Thursday, February 5, 2015

Blog #2

Chicago: The Promised Land of the 1920's 

The 1920’s were a time of rapid social and economic growth in America that caused the outgrowth of many important works of art. This included the jazz style of music, which received it’s most important influences in Chicago. Due to the Great Migration, Chicago was flooded with new arrivals, all with unique cultures and lifestyles. It offered black people a chance to enjoy a measure of economic freedom and to build a life for themselves removed from the South, the “scene of the crime” (Jones, 1). In fact, “between the years 1910 and 1920...60,000 Negroes migrated from the South to the city of Chicago” (Jones, 1). In an effort to expand their audience, black jazz musicians left New Orleans behind and brought jazz to the urban scene of Chicago.

There were several factors that allowed jazz to flourish in Chicago during this time. First and foremost, there was a larger demand for the music simply due to the increased population; this allowed for the creation of the first race records, which “revealed the commercial potential of African American performers” (Gioia, 44). This important step led to presence of black and interracial bands in the studio. The spread of jazz is also due the establishment of performance halls such as Lincoln Gardens, “the largest dance hall on the South side” (Gioia, 44), where the hottest jazz was played. Chicago was also uniquely dominated by gangster organizations that owned segregated nightclubs such as The Sunset. These clubs hired black musicians and catered to exclusively white audiences, which gave black artists a chance to expand their skills and earn a better living (Travis). As jazz became more popular amongst the white middle class, it evolved from the group-oriented and disjointed New Orleans style of jazz into a smoother, more composed species. Recordings and radio, combined with a melting pot of cultures and greater economic stability for black people made Chicago a crucial influence on jazz in the 1920’s.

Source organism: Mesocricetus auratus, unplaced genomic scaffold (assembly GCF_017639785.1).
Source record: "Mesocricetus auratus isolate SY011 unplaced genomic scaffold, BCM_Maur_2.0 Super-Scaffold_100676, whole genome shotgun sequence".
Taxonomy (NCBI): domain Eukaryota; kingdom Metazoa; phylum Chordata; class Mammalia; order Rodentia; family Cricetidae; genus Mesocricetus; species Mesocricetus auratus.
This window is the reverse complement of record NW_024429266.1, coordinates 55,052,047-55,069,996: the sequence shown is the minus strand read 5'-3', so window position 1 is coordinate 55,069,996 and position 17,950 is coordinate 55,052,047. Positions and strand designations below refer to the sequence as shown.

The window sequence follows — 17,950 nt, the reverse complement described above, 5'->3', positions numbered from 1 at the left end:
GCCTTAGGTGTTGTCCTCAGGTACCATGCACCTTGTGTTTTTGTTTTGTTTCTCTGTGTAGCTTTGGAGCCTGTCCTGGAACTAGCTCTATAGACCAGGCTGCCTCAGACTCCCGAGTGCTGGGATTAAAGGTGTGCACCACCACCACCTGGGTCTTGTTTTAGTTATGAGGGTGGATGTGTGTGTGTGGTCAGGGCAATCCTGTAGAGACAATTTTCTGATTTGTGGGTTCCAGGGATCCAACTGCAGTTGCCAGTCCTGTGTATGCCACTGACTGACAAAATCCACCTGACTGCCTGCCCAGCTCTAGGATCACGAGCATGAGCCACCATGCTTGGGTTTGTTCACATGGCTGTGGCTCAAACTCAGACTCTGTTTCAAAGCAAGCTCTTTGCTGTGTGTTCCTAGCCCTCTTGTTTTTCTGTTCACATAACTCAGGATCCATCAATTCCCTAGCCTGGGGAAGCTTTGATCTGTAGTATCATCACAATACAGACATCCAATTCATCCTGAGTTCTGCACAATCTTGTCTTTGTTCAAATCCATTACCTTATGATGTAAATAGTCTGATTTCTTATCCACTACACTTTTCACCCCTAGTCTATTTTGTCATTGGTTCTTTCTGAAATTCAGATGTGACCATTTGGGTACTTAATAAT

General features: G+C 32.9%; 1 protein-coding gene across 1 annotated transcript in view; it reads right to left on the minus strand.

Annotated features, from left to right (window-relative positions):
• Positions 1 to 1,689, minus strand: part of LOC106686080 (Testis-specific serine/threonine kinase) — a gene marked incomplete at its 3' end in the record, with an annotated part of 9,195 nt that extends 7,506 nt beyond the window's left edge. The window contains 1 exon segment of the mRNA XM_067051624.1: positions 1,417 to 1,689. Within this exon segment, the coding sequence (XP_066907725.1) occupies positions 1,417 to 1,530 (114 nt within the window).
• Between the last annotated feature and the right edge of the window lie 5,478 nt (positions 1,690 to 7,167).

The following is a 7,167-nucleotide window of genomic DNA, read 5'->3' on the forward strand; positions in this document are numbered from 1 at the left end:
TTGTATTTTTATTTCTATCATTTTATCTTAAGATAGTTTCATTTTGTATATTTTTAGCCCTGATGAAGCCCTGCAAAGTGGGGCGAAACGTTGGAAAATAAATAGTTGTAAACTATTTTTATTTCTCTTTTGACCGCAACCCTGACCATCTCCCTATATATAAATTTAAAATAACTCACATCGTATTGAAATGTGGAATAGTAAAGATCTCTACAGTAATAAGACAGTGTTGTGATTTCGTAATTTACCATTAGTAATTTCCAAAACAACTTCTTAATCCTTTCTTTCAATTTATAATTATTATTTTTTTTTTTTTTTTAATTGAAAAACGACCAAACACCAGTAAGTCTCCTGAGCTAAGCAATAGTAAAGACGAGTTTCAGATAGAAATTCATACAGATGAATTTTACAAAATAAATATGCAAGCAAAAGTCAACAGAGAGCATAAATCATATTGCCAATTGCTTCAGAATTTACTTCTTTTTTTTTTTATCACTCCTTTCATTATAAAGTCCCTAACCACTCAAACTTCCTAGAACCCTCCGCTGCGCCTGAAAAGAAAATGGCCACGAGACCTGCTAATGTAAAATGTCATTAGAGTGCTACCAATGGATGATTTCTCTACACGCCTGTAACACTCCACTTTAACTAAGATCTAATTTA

As jazz music became more popular, a distinct Chicago style of jazz emerged. In New Orleans, there was a greater focus on the ensemble act and improvisation. Chicago jazz was different in that it emphasized improvised solos and arrangements, became more refined, and lost some of it’s bluesy influences. The forerunners of this style were extremely talented musicians such as King Oliver, Louis Armstrong, The Austin High Gang, Sidney Bechet, Johnny Dodds, Earl Hines, and Bix Beiderbecke. Despite the fact that all of these artists played significant roles in the evolution of jazz culture in the 1920’s, Louis Armstrong best represents the culture and community of Chicago during this time. With his inspirational work in the Hot Fives and Hot Sevens recordings and his tremendous work as a soloist and entertainer, Armstrong brought in a new age. According to Gioia, “the New Orleans pioneers exit stage left; Armstrong on trumpet enters stage right heralding the New Age of the Soloist” (53). The sheer number of recordings he made combined with his talents as an entertainer brought jazz into the limelight, which transformed it into a recognized art form in society.


  1. I think that your overall conception of Chicago jazz music is strong and that you grasped the transformation the genre went through during the Great Migration. I think that you could have done a slightly better job explaining some of the technical aspects in which Chicago jazz music differed from the jazz of New Orleans, but overall your post was concise and provided good answers to each of the questions in the prompt.
    -Dalton K

  2. I enjoyed your post but I would love to hear more on your views of Chicago's style of jazz. I was under the impression that there was little in the way of a unique style of Chicago style and would therefore argue that New York's distinct jazz style makes it a more important chapter in the evolution of jazz. Perhaps there ought to be more focus on the recording industry as well, its something to consider.